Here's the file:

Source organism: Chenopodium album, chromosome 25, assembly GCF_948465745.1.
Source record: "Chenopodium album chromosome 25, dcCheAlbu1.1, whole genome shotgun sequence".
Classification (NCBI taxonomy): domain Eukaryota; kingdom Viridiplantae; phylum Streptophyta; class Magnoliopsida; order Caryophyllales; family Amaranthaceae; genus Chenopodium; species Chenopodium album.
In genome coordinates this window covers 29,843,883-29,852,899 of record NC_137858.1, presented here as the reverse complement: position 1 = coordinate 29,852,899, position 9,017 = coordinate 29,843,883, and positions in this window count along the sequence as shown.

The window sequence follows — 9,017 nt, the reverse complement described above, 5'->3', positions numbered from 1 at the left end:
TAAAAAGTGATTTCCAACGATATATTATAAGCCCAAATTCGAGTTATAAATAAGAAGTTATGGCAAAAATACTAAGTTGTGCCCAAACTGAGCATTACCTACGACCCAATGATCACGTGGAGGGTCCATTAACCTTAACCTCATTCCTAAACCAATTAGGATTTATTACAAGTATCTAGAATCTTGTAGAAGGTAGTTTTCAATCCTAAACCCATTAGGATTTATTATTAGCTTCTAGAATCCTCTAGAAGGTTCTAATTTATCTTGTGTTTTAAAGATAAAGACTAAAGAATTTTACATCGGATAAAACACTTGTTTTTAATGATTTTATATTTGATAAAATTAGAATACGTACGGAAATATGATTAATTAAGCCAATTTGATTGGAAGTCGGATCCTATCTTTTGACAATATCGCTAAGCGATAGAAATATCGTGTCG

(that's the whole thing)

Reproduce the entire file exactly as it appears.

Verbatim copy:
Source organism: Chenopodium album, chromosome 25, assembly GCF_948465745.1.
Source record: "Chenopodium album chromosome 25, dcCheAlbu1.1, whole genome shotgun sequence".
Classification (NCBI taxonomy): domain Eukaryota; kingdom Viridiplantae; phylum Streptophyta; class Magnoliopsida; order Caryophyllales; family Amaranthaceae; genus Chenopodium; species Chenopodium album.
In genome coordinates this window covers 29,843,883-29,852,899 of record NC_137858.1, presented here as the reverse complement: position 1 = coordinate 29,852,899, position 9,017 = coordinate 29,843,883, and positions in this window count along the sequence as shown.

The window sequence follows — 9,017 nt, the reverse complement described above, 5'->3', positions numbered from 1 at the left end:
TAAAAAGTGATTTCCAACGATATATTATAAGCCCAAATTCGAGTTATAAATAAGAAGTTATGGCAAAAATACTAAGTTGTGCCCAAACTGAGCATTACCTACGACCCAATGATCACGTGGAGGGTCCATTAACCTTAACCTCATTCCTAAACCAATTAGGATTTATTACAAGTATCTAGAATCTTGTAGAAGGTAGTTTTCAATCCTAAACCCATTAGGATTTATTATTAGCTTCTAGAATCCTCTAGAAGGTTCTAATTTATCTTGTGTTTTAAAGATAAAGACTAAAGAATTTTACATCGGATAAAACACTTGTTTTTAATGATTTTATATTTGATAAAATTAGAATACGTACGGAAATATGATTAATTAAGCCAATTTGATTGGAAGTCGGATCCTATCTTTTGACAATATCGCTAAGCGATAGAAATATCGTGTCG